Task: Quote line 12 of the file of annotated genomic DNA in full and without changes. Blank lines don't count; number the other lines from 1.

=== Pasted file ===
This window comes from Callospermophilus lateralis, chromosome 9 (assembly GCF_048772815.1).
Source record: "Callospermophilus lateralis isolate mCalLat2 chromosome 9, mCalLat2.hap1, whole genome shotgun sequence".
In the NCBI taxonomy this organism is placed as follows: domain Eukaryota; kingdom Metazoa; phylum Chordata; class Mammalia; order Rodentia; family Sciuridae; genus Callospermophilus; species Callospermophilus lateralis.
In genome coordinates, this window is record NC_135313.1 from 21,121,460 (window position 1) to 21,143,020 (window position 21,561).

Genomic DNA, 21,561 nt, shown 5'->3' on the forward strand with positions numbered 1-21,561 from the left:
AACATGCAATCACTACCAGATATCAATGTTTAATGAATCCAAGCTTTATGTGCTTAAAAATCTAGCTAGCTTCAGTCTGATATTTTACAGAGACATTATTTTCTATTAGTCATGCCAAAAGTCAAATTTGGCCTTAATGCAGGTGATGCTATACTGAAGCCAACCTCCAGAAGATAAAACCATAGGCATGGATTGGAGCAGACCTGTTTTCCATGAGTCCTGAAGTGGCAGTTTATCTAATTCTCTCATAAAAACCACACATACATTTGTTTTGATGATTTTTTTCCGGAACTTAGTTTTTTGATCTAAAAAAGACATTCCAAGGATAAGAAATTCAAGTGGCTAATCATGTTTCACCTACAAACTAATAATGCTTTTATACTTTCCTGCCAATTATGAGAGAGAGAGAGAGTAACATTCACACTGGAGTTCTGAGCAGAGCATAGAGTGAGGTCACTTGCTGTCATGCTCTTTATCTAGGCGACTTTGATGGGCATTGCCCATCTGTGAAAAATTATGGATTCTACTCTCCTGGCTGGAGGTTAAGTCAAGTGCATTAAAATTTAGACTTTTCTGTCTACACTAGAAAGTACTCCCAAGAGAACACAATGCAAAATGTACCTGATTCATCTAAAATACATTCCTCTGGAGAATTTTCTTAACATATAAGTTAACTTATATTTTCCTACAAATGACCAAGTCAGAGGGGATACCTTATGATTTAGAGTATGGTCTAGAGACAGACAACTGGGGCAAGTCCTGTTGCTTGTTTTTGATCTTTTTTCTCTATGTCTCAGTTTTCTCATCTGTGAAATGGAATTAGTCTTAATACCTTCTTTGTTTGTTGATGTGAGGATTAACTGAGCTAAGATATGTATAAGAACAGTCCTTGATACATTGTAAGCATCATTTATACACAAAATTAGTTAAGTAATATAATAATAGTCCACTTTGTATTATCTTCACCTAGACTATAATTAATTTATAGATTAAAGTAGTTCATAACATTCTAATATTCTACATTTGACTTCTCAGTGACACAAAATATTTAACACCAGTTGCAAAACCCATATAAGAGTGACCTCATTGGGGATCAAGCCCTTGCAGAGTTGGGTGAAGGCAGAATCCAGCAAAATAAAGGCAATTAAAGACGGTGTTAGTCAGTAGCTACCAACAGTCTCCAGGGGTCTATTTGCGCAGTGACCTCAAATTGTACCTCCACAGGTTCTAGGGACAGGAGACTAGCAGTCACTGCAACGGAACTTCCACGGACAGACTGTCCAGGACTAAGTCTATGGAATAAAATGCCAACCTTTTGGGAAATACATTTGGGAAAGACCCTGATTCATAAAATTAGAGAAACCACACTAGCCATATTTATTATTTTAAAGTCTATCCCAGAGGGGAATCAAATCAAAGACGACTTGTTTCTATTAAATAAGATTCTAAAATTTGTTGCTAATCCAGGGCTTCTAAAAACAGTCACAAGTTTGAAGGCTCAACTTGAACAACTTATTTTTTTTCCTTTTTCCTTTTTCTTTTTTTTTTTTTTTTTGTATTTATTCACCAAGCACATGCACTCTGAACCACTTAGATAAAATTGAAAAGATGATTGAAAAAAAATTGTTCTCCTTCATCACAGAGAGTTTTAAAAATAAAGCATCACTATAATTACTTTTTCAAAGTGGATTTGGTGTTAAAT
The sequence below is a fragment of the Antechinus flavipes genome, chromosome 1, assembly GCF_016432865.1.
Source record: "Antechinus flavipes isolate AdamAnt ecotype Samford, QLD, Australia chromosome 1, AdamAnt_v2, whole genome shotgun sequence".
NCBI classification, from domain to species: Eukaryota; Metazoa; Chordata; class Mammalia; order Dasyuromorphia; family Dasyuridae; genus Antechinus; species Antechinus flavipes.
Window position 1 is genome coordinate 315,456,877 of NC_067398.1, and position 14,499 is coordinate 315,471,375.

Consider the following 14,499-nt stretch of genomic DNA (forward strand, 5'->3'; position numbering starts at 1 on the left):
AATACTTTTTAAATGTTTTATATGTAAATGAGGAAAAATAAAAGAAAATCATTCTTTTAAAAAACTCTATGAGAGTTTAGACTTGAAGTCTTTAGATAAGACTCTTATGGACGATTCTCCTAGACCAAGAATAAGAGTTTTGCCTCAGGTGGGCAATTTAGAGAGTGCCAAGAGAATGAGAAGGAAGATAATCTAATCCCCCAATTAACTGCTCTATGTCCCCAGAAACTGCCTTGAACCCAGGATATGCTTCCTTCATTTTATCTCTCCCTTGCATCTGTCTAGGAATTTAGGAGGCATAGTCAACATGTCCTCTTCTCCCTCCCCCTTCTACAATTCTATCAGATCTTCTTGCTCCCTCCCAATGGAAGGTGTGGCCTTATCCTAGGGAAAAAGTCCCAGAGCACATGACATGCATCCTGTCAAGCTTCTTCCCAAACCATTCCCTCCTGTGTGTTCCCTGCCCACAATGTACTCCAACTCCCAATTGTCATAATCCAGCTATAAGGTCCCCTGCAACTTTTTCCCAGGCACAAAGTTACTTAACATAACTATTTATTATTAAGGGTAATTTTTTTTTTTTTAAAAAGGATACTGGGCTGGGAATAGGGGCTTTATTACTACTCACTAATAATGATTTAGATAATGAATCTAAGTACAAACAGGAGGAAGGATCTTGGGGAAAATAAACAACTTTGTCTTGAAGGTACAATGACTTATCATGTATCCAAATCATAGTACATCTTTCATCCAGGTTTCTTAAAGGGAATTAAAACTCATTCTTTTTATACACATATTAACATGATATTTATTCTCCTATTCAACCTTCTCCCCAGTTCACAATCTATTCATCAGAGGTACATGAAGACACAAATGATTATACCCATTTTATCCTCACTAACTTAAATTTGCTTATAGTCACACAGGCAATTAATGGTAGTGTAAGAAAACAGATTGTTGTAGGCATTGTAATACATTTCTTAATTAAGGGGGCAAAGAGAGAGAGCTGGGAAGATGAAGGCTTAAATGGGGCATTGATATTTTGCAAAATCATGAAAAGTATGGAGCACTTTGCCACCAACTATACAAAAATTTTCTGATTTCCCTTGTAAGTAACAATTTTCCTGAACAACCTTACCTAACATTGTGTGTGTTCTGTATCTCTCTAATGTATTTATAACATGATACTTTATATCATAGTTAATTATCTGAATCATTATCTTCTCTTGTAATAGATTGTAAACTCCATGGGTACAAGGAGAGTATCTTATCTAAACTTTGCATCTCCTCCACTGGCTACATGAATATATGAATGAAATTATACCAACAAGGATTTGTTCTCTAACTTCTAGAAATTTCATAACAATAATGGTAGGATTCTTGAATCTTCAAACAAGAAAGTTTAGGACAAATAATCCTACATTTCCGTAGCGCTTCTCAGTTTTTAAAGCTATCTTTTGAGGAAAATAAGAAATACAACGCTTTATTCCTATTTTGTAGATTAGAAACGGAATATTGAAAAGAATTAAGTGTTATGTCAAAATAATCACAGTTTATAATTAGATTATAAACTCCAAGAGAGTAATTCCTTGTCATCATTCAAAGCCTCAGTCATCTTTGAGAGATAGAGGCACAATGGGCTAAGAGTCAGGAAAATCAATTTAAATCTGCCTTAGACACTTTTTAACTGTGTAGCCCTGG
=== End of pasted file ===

AATACTTTTTAAATGTTTTATATGTAAATGAGGAAAAATAAAAGAAAATCATTCTTTTAAAAAACTCTATGAGAGTTTAGACTTGAAGTCTTTAGATAAGACTCTTATGGACGATTCTCCTAGACCAAGAATAAGAGTTTTGCCTCAGGTGGGCAATTTAGAGAGTGCCAAGAGAATGAGAAGGAAGATAATCTAATCCCCCAATTAACTGCTCTATGTCCCCAGAAACTGCCTTGAACCCAGGATATGCTTCCTTCATTTTATCTCTCCCTTGCATCTGTCTAGGAATTTAGGAGGCATAGTCAACATGTCCTCTTCTCCCTCCCCCTTCTACAATTCTATCAGATCTTCTTGCTCCCTCCCAATGGAAGGTGTGGCCTTATCCTAGGGAAAAAGTCCCAGAGCACATGACATGCATCCTGTCAAGCTTCTTCCCAAACCATTCCCTCCTGTGTGTTCCCTGCCCACAATGTACTCCAACTCCCAATTGTCATAATCCAGCTATAAGGTCCCCTGCAACTTTTTCCCAGGCACAAAGTTACTTAACATAACTATTTATTATTAAGGGTAATTTTTTTTTTTTTAAAAAGGATACTGGGCTGGGAATAGGGGCTTTATTACTACTCACTAATAATGATTTAGATAATGAATCTAAGTACAAACAGGAGGAAGGATCTTGGGGAAAATAAACAACTTTGTCTTGAAGGTACAATGACTTATCATGTATCCAAATCATAGTACATCTTTCATCCAGGTTTCTTAAAGGGAATTAAAACTCATTCTTTTTATACACATATTAACATGATATTTATTCTCCTATTCAACCTTCTCCCCAGTTCACAATCTATTCATCAGAGGTACATGAAGACACAAATGATTATACCCATTTTATCCTCACTAACTTAAATTTGCTTATAGTCACACAGGCAATTAATGGTAGTGTAAGAAAACAGATTGTTGTAGGCATTGTAATACATTTCTTAATTAAGGGGGCAAAGAGAGAGAGCTGGGAAGATGAAGGCTTAAATGGGGCATTGATATTTTGCAAAATCATGAAAAGTATGGAGCACTTTGCCACCAACTATACAAAAATTTTCTGATTTCCCTTGTAAGTAACAATTTTCCTGAACAACCTTACCTAACATTGTGTGTGTTCTGTATCTCTCTAATGTATTTATAACATGATACTTTATATCATAGTTAATTATCTGAATCATTATCTTCTCTTGTAATAGATTGTAAACTCCATGGGTACAAGGAGAGTATCTTATCTAAACTTTGCATCTCCTCCACTGGCTACATGAATATATGAATGAAATTATACCAACAAGGATTTGTTCTCTAACTTCTAGAAATTTCATAACAATAATGGTAGGATTCTTGAATCTTCAAACAAGAAAGTTTAGGACAAATAATCCTACATTTCCGTAGCGCTTCTCAGTTTTTAAAGCTATCTTTTGAGGAAAATAAGAAATACAACGCTTTATTCCTATTTTGTAGATTAGAAACGGAATATTGAAAAGAATTAAGTGTTATGTCAAAATAATCACAGTTTATAATTAGATTATAAACTCCAAGAGAGTAATTCCTTGTCATCATTCAAAGCCTCAGTCATCTTTGAGAGATAGAGGCACAATGGGCTAAGAGTCAGGAAAATCAATTTAAATCTGCCTTAGACACTTTTTAACTGTGTAGCCCTGG